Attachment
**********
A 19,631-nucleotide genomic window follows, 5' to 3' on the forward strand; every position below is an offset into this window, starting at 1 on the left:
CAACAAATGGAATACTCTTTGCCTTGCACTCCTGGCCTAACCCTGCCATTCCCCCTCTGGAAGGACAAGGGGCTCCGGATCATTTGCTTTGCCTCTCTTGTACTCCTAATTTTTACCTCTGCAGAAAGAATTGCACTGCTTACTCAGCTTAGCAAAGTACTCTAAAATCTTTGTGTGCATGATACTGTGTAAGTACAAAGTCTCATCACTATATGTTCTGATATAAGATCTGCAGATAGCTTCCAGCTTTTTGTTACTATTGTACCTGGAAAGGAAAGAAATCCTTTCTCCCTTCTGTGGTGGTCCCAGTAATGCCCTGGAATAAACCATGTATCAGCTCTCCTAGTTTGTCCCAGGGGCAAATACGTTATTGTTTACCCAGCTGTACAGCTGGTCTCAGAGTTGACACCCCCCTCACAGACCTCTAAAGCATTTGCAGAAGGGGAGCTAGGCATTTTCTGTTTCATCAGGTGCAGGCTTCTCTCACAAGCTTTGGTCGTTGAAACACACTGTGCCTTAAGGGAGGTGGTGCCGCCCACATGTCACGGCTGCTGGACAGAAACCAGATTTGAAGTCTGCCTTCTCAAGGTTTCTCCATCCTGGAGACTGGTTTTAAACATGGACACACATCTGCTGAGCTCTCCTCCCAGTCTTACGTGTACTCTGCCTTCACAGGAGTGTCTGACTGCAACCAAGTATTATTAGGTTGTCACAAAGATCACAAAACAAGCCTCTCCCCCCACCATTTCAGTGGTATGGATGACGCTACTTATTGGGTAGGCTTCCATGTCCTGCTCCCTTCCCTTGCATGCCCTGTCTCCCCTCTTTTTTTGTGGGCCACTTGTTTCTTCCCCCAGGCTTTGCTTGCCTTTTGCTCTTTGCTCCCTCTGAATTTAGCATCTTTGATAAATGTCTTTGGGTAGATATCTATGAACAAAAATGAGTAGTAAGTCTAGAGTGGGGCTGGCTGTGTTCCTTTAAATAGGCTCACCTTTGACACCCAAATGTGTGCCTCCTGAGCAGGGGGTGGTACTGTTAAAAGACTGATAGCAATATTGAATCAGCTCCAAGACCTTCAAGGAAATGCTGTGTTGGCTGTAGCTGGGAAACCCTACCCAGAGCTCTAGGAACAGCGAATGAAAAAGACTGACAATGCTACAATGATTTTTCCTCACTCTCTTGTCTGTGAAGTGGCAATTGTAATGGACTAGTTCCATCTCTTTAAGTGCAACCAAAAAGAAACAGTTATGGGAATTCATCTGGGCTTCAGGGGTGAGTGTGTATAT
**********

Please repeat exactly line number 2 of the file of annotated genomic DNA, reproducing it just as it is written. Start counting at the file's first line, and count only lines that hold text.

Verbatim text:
CAACAAATGGAATACTCTTTGCCTTGCACTCCTGGCCTAACCCTGCCATTCCCCCTCTGGAAGGACAAGGGGCTCCGGATCATTTGCTTTGCCTCTCTTGTACTCCTAATTTTTACCTCTGCAGAAAGAATTGCACTGCTTACTCAGCTTAGCAAAGTACTCTAAAATCTTTGTGTGCATGATACTGTGTAAGTACAAAGTCTCATCACTATATGTTCTGATATAAGATCTGCAGATAGCTTCCAGCTTTTTGTTACTATTGTACCTGGAAAGGAAAGAAATCCTTTCTCCCTTCTGTGGTGGTCCCAGTAATGCCCTGGAATAAACCATGTATCAGCTCTCCTAGTTTGTCCCAGGGGCAAATACGTTATTGTTTACCCAGCTGTACAGCTGGTCTCAGAGTTGACACCCCCCTCACAGACCTCTAAAGCATTTGCAGAAGGGGAGCTAGGCATTTTCTGTTTCATCAGGTGCAGGCTTCTCTCACAAGCTTTGGTCGTTGAAACACACTGTGCCTTAAGGGAGGTGGTGCCGCCCACATGTCACGGCTGCTGGACAGAAACCAGATTTGAAGTCTGCCTTCTCAAGGTTTCTCCATCCTGGAGACTGGTTTTAAACATGGACACACATCTGCTGAGCTCTCCTCCCAGTCTTACGTGTACTCTGCCTTCACAGGAGTGTCTGACTGCAACCAAGTATTATTAGGTTGTCACAAAGATCACAAAACAAGCCTCTCCCCCCACCATTTCAGTGGTATGGATGACGCTACTTATTGGGTAGGCTTCCATGTCCTGCTCCCTTCCCTTGCATGCCCTGTCTCCCCTCTTTTTTTGTGGGCCACTTGTTTCTTCCCCCAGGCTTTGCTTGCCTTTTGCTCTTTGCTCCCTCTGAATTTAGCATCTTTGATAAATGTCTTTGGGTAGATATCTATGAACAAAAATGAGTAGTAAGTCTAGAGTGGGGCTGGCTGTGTTCCTTTAAATAGGCTCACCTTTGACACCCAAATGTGTGCCTCCTGAGCAGGGGGTGGTACTGTTAAAAGACTGATAGCAATATTGAATCAGCTCCAAGACCTTCAAGGAAATGCTGTGTTGGCTGTAGCTGGGAAACCCTACCCAGAGCTCTAGGAACAGCGAATGAAAAAGACTGACAATGCTACAATGATTTTTCCTCACTCTCTTGTCTGTGAAGTGGCAATTGTAATGGACTAGTTCCATCTCTTTAAGTGCAACCAAAAAGAAACAGTTATGGGAATTCATCTGGGCTTCAGGGGTGAGTGTGTATAT